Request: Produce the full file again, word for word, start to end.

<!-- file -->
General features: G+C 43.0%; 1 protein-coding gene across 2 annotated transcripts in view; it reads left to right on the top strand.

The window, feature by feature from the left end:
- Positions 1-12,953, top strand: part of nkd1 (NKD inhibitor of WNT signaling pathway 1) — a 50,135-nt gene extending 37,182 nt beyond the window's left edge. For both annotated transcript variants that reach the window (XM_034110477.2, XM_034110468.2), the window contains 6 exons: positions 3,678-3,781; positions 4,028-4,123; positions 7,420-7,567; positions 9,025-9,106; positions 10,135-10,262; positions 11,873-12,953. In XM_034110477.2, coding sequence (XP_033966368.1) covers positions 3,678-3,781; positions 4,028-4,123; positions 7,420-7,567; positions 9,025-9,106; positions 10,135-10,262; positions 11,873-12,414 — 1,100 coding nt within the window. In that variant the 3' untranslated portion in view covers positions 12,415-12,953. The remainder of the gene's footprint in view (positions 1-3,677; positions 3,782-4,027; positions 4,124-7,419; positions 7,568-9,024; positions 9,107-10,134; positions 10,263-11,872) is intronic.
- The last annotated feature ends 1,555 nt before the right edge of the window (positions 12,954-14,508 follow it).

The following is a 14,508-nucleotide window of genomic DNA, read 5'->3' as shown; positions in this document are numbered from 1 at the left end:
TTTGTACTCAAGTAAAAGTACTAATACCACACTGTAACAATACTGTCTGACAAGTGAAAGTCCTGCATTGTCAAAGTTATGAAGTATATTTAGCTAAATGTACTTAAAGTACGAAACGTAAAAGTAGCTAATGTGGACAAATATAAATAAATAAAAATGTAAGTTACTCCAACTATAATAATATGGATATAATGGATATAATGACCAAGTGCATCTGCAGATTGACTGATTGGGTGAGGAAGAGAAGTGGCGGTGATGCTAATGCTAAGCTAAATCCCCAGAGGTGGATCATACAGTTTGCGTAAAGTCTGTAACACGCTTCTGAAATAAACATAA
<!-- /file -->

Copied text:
General features: G+C 43.0%; 1 protein-coding gene across 2 annotated transcripts in view; it reads left to right on the top strand.

The window, feature by feature from the left end:
- Positions 1-12,953, top strand: part of nkd1 (NKD inhibitor of WNT signaling pathway 1) — a 50,135-nt gene extending 37,182 nt beyond the window's left edge. For both annotated transcript variants that reach the window (XM_034110477.2, XM_034110468.2), the window contains 6 exons: positions 3,678-3,781; positions 4,028-4,123; positions 7,420-7,567; positions 9,025-9,106; positions 10,135-10,262; positions 11,873-12,953. In XM_034110477.2, coding sequence (XP_033966368.1) covers positions 3,678-3,781; positions 4,028-4,123; positions 7,420-7,567; positions 9,025-9,106; positions 10,135-10,262; positions 11,873-12,414 — 1,100 coding nt within the window. In that variant the 3' untranslated portion in view covers positions 12,415-12,953. The remainder of the gene's footprint in view (positions 1-3,677; positions 3,782-4,027; positions 4,124-7,419; positions 7,568-9,024; positions 9,107-10,134; positions 10,263-11,872) is intronic.
- The last annotated feature ends 1,555 nt before the right edge of the window (positions 12,954-14,508 follow it).

The following is a 14,508-nucleotide window of genomic DNA, read 5'->3' as shown; positions in this document are numbered from 1 at the left end:
TTTGTACTCAAGTAAAAGTACTAATACCACACTGTAACAATACTGTCTGACAAGTGAAAGTCCTGCATTGTCAAAGTTATGAAGTATATTTAGCTAAATGTACTTAAAGTACGAAACGTAAAAGTAGCTAATGTGGACAAATATAAATAAATAAAAATGTAAGTTACTCCAACTATAATAATATGGATATAATGGATATAATGACCAAGTGCATCTGCAGATTGACTGATTGGGTGAGGAAGAGAAGTGGCGGTGATGCTAATGCTAAGCTAAATCCCCAGAGGTGGATCATACAGTTTGCGTAAAGTCTGTAACACGCTTCTGAAATAAACATAA